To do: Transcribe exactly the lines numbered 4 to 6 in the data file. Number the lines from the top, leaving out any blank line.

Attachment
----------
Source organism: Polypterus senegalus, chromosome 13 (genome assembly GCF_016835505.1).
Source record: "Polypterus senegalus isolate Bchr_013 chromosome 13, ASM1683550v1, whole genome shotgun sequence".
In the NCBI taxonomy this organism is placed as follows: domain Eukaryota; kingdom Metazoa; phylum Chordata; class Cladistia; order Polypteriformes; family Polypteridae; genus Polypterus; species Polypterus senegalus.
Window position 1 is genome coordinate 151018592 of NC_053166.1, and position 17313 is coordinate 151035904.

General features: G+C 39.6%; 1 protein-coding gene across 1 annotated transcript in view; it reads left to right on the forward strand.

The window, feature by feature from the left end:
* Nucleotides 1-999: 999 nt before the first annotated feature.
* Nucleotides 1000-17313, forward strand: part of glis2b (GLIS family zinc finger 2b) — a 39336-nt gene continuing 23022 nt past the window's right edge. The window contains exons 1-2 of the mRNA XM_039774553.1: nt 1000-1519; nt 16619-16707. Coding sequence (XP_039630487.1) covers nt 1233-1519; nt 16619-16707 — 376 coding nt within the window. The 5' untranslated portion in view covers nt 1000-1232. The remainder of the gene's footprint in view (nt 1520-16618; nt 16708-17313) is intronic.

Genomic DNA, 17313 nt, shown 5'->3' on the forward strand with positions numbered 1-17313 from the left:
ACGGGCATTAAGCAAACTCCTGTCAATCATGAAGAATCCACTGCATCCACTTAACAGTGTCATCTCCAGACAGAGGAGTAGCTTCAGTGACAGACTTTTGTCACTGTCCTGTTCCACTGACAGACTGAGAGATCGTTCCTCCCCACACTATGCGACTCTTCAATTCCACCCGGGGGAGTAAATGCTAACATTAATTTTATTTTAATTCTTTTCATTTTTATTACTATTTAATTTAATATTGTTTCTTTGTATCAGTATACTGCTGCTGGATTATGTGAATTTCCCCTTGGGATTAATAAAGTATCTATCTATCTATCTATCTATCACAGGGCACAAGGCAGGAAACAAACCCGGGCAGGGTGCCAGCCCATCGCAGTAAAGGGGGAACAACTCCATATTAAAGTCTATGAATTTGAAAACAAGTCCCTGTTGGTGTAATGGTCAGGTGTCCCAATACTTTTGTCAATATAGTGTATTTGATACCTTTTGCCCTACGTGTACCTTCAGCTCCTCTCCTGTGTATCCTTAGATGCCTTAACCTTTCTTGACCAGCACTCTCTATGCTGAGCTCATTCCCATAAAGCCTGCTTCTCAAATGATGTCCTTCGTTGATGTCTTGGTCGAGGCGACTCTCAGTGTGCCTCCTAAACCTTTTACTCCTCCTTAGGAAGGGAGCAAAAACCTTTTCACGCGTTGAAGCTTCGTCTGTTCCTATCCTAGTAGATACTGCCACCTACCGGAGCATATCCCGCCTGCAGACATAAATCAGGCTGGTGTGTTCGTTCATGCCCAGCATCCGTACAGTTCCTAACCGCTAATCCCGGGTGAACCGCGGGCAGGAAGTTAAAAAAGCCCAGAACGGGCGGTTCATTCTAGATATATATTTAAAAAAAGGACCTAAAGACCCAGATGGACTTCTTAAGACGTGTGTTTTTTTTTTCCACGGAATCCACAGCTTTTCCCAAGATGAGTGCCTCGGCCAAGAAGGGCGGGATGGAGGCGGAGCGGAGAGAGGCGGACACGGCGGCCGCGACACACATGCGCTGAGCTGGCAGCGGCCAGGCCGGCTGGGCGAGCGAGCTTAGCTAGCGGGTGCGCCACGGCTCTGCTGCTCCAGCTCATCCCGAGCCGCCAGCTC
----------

Window position 1 is genome coordinate 151018592 of NC_053166.1, and position 17313 is coordinate 151035904.

General features: G+C 39.6%; 1 protein-coding gene across 1 annotated transcript in view; it reads left to right on the forward strand.

The window, feature by feature from the left end: